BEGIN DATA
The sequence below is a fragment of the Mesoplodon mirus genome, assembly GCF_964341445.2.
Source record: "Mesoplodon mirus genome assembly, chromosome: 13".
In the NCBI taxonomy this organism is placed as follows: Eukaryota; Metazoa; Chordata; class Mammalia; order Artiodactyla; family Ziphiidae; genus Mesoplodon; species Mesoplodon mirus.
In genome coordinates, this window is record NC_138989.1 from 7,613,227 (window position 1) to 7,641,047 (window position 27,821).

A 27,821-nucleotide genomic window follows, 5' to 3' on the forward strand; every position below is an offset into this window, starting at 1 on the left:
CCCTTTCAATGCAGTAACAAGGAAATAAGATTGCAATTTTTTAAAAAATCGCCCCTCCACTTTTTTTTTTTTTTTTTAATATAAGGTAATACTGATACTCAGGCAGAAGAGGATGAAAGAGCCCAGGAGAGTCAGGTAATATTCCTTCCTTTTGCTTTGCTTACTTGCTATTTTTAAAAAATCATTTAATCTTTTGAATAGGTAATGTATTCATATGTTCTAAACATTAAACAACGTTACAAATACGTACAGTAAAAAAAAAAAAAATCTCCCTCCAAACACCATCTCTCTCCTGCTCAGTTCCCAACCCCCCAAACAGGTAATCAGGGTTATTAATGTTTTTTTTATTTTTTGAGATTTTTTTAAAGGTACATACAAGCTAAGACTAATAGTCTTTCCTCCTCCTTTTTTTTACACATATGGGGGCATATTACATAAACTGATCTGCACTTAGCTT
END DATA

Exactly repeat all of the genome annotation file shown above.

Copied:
The sequence below is a fragment of the Mesoplodon mirus genome, assembly GCF_964341445.2.
Source record: "Mesoplodon mirus genome assembly, chromosome: 13".
In the NCBI taxonomy this organism is placed as follows: Eukaryota; Metazoa; Chordata; class Mammalia; order Artiodactyla; family Ziphiidae; genus Mesoplodon; species Mesoplodon mirus.
In genome coordinates, this window is record NC_138989.1 from 7,613,227 (window position 1) to 7,641,047 (window position 27,821).

A 27,821-nucleotide genomic window follows, 5' to 3' on the forward strand; every position below is an offset into this window, starting at 1 on the left:
CCCTTTCAATGCAGTAACAAGGAAATAAGATTGCAATTTTTTAAAAAATCGCCCCTCCACTTTTTTTTTTTTTTTTTAATATAAGGTAATACTGATACTCAGGCAGAAGAGGATGAAAGAGCCCAGGAGAGTCAGGTAATATTCCTTCCTTTTGCTTTGCTTACTTGCTATTTTTAAAAAATCATTTAATCTTTTGAATAGGTAATGTATTCATATGTTCTAAACATTAAACAACGTTACAAATACGTACAGTAAAAAAAAAAAAAATCTCCCTCCAAACACCATCTCTCTCCTGCTCAGTTCCCAACCCCCCAAACAGGTAATCAGGGTTATTAATGTTTTTTTTATTTTTTGAGATTTTTTTAAAGGTACATACAAGCTAAGACTAATAGTCTTTCCTCCTCCTTTTTTTTACACATATGGGGGCATATTACATAAACTGATCTGCACTTAGCTT